George Graham

No Sense of Decency, Sir?


casualtiesI was agog last night when I heard Jeb Bush (above) reinvent the history of his brother’s war, and I was even more agog when none of the TV pundits set him straight.

According to Jeb, here’s what happened:

Heroic American troops, deployed in a brilliantly conceived and executed surge, had beaten back the insurgents in Iraq and eliminated the al Qaida threat, but this glorious achievement was undone by Hillary Clinton and President Obama who prematurely withdrew American troops from Iraq, and it was this blunder that created ISIS.

Really, Jeb? Is that the way you remember it?

Here’s how I remember it:

After shamefully manipulating America into the disastrous adventure in Iraq, George W. Bush discovered (to quote his own words) that “a successful strategy for Iraq goes beyond military operations.”  But he agreed (after he was badgered relentlessly by hawks like Senator McCain) to significantly increase the number of troops in 2007 – a maneuver that became known as “the surge.” Bush said the deployment of extra troops was intended  to protect Baghdad and Al Anbar Province, buying time for the warring factions within Iraq (Sunnis, Shiites and Kurds) to iron out their differences (which never happened).

The “surge” did not “win” the Iraq war. Bush may have thought his “mission accomplished,” but later events proved him sadly mistaken. And that “surge” had absolutely nothing to do with al Qaida or its monstrous offspring, ISIS.

Fuirthermore, surge or no surge, it was President Bush who negotiated the withdrawal of US troops from Iraq. President Obama did his best to expedite it, of course, but he ended up following the Bush timetable after all was said and done.

The 2008 Status of Forces Agreement was negotiated between the Bush administration and the Iraqi prime minister Nuri al-Maliki. That agreeement set the deadline of December 31, 2011, for all U.S. troops to leave Iraq. In October 2011, President Obama announced that all U.S. troops would be out of Iraq “before Christmas.”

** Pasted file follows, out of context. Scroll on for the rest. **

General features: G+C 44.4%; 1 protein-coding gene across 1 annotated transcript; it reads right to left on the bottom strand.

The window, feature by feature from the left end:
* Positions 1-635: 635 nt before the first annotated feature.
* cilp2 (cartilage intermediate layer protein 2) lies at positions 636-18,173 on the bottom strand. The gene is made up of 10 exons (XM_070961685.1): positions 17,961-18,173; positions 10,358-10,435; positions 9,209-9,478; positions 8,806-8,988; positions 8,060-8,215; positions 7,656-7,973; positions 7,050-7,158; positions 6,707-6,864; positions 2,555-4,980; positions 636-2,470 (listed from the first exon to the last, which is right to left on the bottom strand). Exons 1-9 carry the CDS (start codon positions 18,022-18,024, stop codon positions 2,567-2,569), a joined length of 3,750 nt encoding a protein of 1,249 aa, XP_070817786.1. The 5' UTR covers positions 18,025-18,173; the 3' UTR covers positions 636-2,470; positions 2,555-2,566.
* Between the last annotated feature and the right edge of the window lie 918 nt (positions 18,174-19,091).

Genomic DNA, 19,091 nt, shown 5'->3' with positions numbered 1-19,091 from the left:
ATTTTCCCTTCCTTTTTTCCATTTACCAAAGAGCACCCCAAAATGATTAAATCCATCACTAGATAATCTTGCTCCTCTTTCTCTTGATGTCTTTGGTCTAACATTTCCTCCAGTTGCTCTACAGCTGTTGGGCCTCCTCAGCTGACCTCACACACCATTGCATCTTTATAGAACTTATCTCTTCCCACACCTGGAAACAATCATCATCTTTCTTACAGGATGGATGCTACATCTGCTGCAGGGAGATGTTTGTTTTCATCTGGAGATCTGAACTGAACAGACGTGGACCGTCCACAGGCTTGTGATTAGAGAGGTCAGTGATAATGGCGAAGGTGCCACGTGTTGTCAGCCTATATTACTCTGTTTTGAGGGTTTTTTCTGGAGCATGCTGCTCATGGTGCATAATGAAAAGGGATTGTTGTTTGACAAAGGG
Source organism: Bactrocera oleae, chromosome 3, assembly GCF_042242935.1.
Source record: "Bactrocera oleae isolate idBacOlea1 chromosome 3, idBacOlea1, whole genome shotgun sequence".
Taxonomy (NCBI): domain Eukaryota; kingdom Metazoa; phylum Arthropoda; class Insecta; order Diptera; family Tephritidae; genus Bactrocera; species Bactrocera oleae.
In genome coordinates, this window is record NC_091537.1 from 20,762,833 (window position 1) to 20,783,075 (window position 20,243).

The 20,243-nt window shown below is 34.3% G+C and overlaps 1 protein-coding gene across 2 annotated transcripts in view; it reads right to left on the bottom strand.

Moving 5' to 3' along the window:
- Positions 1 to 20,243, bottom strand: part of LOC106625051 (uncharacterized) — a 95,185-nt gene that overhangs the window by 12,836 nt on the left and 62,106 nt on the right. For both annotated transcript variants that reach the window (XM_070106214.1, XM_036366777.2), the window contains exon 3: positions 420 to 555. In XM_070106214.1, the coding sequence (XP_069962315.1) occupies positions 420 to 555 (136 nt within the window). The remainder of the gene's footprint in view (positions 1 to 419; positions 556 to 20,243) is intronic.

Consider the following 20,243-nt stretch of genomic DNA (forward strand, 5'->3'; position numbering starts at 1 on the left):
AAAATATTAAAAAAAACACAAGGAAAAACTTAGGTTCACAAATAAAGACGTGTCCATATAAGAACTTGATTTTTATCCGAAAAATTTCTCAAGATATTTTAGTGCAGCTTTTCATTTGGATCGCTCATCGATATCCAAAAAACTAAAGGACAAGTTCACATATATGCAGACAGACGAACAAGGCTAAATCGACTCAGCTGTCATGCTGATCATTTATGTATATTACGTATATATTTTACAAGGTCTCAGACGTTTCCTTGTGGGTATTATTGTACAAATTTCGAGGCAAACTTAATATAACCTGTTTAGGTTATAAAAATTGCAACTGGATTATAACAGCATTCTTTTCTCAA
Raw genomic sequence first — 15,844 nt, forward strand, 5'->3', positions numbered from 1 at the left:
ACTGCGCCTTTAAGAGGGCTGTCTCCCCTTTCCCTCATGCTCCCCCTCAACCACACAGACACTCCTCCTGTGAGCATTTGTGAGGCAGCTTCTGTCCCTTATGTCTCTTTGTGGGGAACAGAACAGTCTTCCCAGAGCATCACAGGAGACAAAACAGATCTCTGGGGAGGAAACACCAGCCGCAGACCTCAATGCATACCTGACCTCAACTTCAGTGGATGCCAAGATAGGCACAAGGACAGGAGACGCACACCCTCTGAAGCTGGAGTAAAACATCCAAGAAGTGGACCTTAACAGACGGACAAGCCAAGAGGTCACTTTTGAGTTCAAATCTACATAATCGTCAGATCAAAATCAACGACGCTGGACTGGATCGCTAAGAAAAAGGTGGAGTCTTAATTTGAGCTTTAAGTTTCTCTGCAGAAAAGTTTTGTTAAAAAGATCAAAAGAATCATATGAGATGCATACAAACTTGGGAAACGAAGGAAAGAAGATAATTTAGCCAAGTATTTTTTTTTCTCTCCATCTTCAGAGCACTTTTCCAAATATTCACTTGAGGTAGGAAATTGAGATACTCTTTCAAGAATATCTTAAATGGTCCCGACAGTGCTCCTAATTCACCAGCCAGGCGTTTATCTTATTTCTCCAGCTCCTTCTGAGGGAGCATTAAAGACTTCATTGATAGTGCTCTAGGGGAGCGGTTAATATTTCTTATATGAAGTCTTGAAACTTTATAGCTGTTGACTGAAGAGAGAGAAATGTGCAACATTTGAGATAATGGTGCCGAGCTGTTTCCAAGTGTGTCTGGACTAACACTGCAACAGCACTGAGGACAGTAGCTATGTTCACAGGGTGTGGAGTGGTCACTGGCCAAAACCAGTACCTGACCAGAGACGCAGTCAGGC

President Obama tried to renogiate the agreement to let 10,000 US troops remain in Iraq but al-Maliki refused to provide the customary immunity for the soldiers that would be based there so Obama had no choice but to bring them home.

As for Hillary Clinton, who was Secretary of State at the time, I can find no record of her involvement in the timing of US troop withdrawals from Iraq.

I vaguely remember that General George Casey and General John Abizaid conducted a campaign against al Qaida and killed offf some of the terrorist group’s leaders (as the Obama Administration has continued to do). But they did not succeed in eliminating al Qaida. And  President Bush certainly did not succeed in bringing stability, peace and democracy to Iraq.

George W. Bush will forever be remembered for initiating and prosecuting the invasion and occupation of Iraq, and for creating the instability that has resulted in today’s horrors. Investigative journalist and author Robert Parry sums up Bush’s bleak legacy this way:

In the final accounting of the neocon adventure of conquering Iraq, nearly 4,500 American soldiers had died; some 30,000 were wounded; and an estimated $1 trillion was squandered. What was ultimately left behind was not only a devastated Iraqi nation but an authoritarian Shiite government (in place of Saddam Hussein’s authoritarian Sunni government) and an Iraq that had become a regional ally of Iran (rather than a bulwark against Iran).

For Jeb Bush to twist the facts so grossly is to add insult to injury. Someone should have asked him – as Special Counsel for the Army Joseph N. Welch famously asked Senator Joseph McCarthy back in the early Fifties:

 Have you no sense of decency, sir?

Click for Jeb’s rewrite of history.

Click for a more realistic view of “the surge.”

About the author


I am a Jamaican-born writer who has lived and worked in Canada and the United States. I live in Lakeland, Florida with my wife, Sandra, our three cats and two dogs. I like to play golf and enjoy our garden, even though it's a lot of work. Since retiring from newspaper reporting I've written a few books. I also write a monthly column for